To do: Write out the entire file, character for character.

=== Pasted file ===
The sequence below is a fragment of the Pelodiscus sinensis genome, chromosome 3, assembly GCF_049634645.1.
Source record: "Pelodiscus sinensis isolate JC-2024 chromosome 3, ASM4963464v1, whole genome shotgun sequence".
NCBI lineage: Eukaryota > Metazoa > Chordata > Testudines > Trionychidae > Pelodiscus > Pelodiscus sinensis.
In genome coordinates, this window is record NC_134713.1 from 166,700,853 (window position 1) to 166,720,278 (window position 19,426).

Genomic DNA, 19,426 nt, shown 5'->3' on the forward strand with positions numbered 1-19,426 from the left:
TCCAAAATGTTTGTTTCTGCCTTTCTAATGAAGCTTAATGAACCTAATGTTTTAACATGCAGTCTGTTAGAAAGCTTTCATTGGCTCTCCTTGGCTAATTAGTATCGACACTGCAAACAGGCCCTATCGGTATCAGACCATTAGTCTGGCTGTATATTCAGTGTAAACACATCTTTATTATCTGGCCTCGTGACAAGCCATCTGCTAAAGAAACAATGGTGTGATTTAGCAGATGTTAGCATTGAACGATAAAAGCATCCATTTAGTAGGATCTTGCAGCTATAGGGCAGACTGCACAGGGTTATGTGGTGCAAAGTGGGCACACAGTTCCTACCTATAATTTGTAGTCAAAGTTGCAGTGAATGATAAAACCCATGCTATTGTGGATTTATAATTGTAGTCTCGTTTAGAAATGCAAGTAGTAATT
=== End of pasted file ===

The sequence below is a fragment of the Pelodiscus sinensis genome, chromosome 3, assembly GCF_049634645.1.
Source record: "Pelodiscus sinensis isolate JC-2024 chromosome 3, ASM4963464v1, whole genome shotgun sequence".
NCBI lineage: Eukaryota > Metazoa > Chordata > Testudines > Trionychidae > Pelodiscus > Pelodiscus sinensis.
In genome coordinates, this window is record NC_134713.1 from 166,700,853 (window position 1) to 166,720,278 (window position 19,426).

Genomic DNA, 19,426 nt, shown 5'->3' on the forward strand with positions numbered 1-19,426 from the left:
TCCAAAATGTTTGTTTCTGCCTTTCTAATGAAGCTTAATGAACCTAATGTTTTAACATGCAGTCTGTTAGAAAGCTTTCATTGGCTCTCCTTGGCTAATTAGTATCGACACTGCAAACAGGCCCTATCGGTATCAGACCATTAGTCTGGCTGTATATTCAGTGTAAACACATCTTTATTATCTGGCCTCGTGACAAGCCATCTGCTAAAGAAACAATGGTGTGATTTAGCAGATGTTAGCATTGAACGATAAAAGCATCCATTTAGTAGGATCTTGCAGCTATAGGGCAGACTGCACAGGGTTATGTGGTGCAAAGTGGGCACACAGTTCCTACCTATAATTTGTAGTCAAAGTTGCAGTGAATGATAAAACCCATGCTATTGTGGATTTATAATTGTAGTCTCGTTTAGAAATGCAAGTAGTAATT